Neurotechnology and biodesign: workshop outputs

Posted on: 13/08/2021
Human brain activity with plexus lines.. External cerebral connections in the frontal lobe. Communication, psychology, artificial intelligence or AI, cognition concepts illustration with copy space.

Between September 2020 and February 2021, KTN Neurotechnology Innovation Network held a series of events showcasing 3 examples of biodesign approach and applications.

These events were designed to bring together clinicians, companies, academics, charities and other stakeholders in order to accelerate the development of new neurotechnologies to treat mood & psychotics disorders, neuropathic pain and stroke rehabilitation. Following these successful events, we are delighted to share the findings with you today. You can access and download the PDFs below.


Neuropathic pain – 19th September 2019

Neuropathic pain is caused by nerve disease or nerve damage. Between 7-10% of the general population suffer from neuropathic pain and with an ageing population, these figures are likely to increase. It can be a result of shingles, diabetes, surgery, stroke and many other causes and is described as a burning sensation, often causing excruciating pain. Other symptoms can include a sensitivity to touch, pins and needles, numbness, weakness, sleep disturbances and loss of balance. The complexity of neuropathic symptoms can make treatment decisions difficult, often resulting in poor outcomes.

Regular painkillers such as ibuprofen and paracetamol are generally not effective. But anti-epileptics, anti-depressants or opioids are sometimes used to treat the pain but can have numerous side effects.

There is growing interest in non-pharmaceutical alternatives: spinal cord stimulation, which has been in use for three decades, is a relatively safe, reversible and cost-effective long-term way of managing neuropathic pain. Brain-computer interfaces can provide neurofeedback for the treatment of central neuropathic pain following injuries to the spinal cord. There have also been exciting recent developments on visual feedback therapies using virtual and augmented reality to help with pain management for patients with spinal cord injury.

Click here to download the full workshop outputs


Mood and psychotic disorders – 12th November 2019

According to the charity Mind, approximately 1 in 4 people in the UK experience a mental health problem each year. However, 75% of people with mental illness currently receive no treatment and even when people are referred to NHS psychological services, 60% still don’t access any help.

Mood disorders are often treated with antidepressants and mood stabilising medicines; however, these can cause a wide range of unpleasant side effects. There are a range of non-pharmaceutical treatments currently being investigated and some are already available for patients. Neuromodulation techniques such as transcranial magnetic stimulation (TMS) are in use and are being evaluated in the NHS.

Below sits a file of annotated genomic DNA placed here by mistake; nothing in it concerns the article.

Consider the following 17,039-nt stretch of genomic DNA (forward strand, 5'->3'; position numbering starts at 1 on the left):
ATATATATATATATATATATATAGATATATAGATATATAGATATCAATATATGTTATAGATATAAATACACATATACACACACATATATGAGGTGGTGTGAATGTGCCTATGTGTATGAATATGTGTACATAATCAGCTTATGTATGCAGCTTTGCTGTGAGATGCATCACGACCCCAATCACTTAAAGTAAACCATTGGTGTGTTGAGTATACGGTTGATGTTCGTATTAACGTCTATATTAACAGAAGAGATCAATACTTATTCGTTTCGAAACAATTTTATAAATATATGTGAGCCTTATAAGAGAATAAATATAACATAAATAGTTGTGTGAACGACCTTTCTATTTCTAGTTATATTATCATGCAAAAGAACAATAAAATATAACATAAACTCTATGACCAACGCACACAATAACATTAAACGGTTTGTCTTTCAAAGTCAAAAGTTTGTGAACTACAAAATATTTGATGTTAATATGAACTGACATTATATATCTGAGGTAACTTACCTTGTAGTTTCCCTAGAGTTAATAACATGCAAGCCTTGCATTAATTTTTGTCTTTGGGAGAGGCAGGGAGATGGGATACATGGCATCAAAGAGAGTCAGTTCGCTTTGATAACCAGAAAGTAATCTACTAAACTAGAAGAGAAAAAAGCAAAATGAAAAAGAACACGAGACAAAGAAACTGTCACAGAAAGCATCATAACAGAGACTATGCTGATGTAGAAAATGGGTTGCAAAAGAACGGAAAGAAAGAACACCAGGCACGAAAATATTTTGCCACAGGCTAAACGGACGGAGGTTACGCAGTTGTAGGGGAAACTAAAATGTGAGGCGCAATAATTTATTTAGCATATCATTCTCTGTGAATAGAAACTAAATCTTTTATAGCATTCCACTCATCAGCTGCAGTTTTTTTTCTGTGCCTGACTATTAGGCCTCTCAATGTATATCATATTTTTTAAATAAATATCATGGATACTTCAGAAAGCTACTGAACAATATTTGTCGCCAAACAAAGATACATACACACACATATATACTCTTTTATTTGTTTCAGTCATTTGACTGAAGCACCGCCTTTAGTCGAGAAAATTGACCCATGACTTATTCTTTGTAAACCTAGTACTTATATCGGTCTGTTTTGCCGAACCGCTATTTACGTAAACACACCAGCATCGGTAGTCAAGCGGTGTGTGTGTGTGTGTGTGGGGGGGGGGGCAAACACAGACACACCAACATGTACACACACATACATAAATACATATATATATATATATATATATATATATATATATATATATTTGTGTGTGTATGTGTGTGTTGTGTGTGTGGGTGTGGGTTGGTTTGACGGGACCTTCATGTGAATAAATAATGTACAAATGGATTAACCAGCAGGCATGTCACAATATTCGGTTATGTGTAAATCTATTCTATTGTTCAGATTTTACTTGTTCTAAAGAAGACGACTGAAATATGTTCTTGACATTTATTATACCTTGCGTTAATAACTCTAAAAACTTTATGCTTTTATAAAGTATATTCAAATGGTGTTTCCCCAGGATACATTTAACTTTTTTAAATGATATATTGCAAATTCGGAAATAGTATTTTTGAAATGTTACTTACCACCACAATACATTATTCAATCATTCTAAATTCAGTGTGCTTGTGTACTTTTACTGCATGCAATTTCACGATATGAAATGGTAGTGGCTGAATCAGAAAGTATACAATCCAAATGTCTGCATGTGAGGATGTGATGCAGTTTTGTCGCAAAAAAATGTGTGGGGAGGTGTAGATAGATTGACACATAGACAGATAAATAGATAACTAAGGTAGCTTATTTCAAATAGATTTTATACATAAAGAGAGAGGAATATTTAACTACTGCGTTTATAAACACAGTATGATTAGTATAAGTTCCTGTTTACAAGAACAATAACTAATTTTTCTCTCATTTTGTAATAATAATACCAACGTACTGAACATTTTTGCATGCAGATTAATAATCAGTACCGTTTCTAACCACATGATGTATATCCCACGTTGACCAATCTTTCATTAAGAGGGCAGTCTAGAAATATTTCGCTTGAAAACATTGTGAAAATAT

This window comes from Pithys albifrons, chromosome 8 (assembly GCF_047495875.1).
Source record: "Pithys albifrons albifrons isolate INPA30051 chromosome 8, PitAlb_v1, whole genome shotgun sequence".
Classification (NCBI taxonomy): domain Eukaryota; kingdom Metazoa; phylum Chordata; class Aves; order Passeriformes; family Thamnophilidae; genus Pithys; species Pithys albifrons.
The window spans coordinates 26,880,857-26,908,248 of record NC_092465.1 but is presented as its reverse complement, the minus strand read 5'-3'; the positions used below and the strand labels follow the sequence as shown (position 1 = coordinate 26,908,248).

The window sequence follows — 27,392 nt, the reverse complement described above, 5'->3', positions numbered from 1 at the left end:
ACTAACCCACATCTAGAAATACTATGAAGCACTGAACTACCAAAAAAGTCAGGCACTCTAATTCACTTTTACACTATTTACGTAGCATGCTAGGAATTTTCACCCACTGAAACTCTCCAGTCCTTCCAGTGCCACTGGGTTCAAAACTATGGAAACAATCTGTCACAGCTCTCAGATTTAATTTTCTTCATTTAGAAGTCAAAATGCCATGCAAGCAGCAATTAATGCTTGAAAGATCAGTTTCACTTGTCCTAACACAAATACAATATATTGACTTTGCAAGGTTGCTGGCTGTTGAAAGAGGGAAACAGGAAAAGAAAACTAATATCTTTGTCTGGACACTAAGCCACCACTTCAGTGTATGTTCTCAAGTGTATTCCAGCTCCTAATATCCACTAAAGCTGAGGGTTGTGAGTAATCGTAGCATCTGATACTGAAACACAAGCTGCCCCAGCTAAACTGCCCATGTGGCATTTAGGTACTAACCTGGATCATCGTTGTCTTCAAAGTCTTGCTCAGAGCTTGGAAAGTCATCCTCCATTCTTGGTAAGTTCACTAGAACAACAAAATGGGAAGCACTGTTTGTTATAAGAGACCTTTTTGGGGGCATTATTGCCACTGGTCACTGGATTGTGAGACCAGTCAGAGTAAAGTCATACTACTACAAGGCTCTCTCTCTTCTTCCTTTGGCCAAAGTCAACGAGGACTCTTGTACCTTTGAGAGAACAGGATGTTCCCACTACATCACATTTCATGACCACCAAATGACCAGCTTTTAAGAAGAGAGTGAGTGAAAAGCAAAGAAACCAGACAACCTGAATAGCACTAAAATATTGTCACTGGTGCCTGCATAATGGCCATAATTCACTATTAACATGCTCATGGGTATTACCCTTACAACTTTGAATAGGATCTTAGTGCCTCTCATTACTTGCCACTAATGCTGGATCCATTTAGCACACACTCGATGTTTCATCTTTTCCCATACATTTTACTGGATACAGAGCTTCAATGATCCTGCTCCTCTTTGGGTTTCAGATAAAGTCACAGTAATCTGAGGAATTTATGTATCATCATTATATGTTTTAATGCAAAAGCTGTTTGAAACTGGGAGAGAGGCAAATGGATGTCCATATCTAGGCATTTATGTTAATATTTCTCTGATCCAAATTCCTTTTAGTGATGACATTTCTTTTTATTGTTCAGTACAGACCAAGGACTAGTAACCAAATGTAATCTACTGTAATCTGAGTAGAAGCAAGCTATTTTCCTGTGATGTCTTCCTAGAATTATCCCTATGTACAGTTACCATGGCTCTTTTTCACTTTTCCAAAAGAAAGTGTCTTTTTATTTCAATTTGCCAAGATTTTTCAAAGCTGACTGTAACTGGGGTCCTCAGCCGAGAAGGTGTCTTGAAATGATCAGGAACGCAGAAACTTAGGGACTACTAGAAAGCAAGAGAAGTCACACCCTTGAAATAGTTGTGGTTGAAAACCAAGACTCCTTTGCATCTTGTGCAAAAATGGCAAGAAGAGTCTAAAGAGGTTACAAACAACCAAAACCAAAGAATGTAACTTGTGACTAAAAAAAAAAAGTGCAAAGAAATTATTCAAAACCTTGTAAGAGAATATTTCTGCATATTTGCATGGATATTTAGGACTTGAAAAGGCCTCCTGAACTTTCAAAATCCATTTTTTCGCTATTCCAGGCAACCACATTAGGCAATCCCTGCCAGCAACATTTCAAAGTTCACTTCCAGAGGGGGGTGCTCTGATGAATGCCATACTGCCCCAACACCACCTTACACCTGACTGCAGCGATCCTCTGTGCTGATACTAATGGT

There have been some promising results for deep brain stimulation and vagus nerve stimulation in the treatment of depression. Recently, there have also been some very exciting studies which have shown that virtual reality has the potential to deliver rapid and lasting improvements in mental health.

This Workshop was held in collaboration with the University of Nottingham and NIHR MindTech MedTech Co-operative.

Click here to download the full workshop outputs


Stroke rehabilitation – 27th February 2020

Stroke is the main cause of disability in adults. Recovery from the neurological damage of a stroke is predicated on the adaptive capacity of the central nervous system. This neuroplastic process can be enhanced through intensive task-specific practice, stimulating environments, cognitive engagement and aerobic exercise.

Evidence from repeated observational studies indicate a general inability in the UK to deliver this standard of therapy through existing models. There is then a clear argument for the more widespread adoption of technologies to support the delivery of rehabilitation to stroke survivors. These technologies should be consistent with the principles of neuroplasticity, address the need to motivate, and be widely accessible, including a deployment in home and community environments.

Recent advances in brain-computer interfaces, robotics and brain & muscular electrical stimulation have the potential to significantly improve rehabilitation and will have the greatest chance of success when tailored to meet the needs of individual patients and used in combination.

This Workshop was held in collaboration with the University of Strathclyde

Click here to download the full workshop outputs

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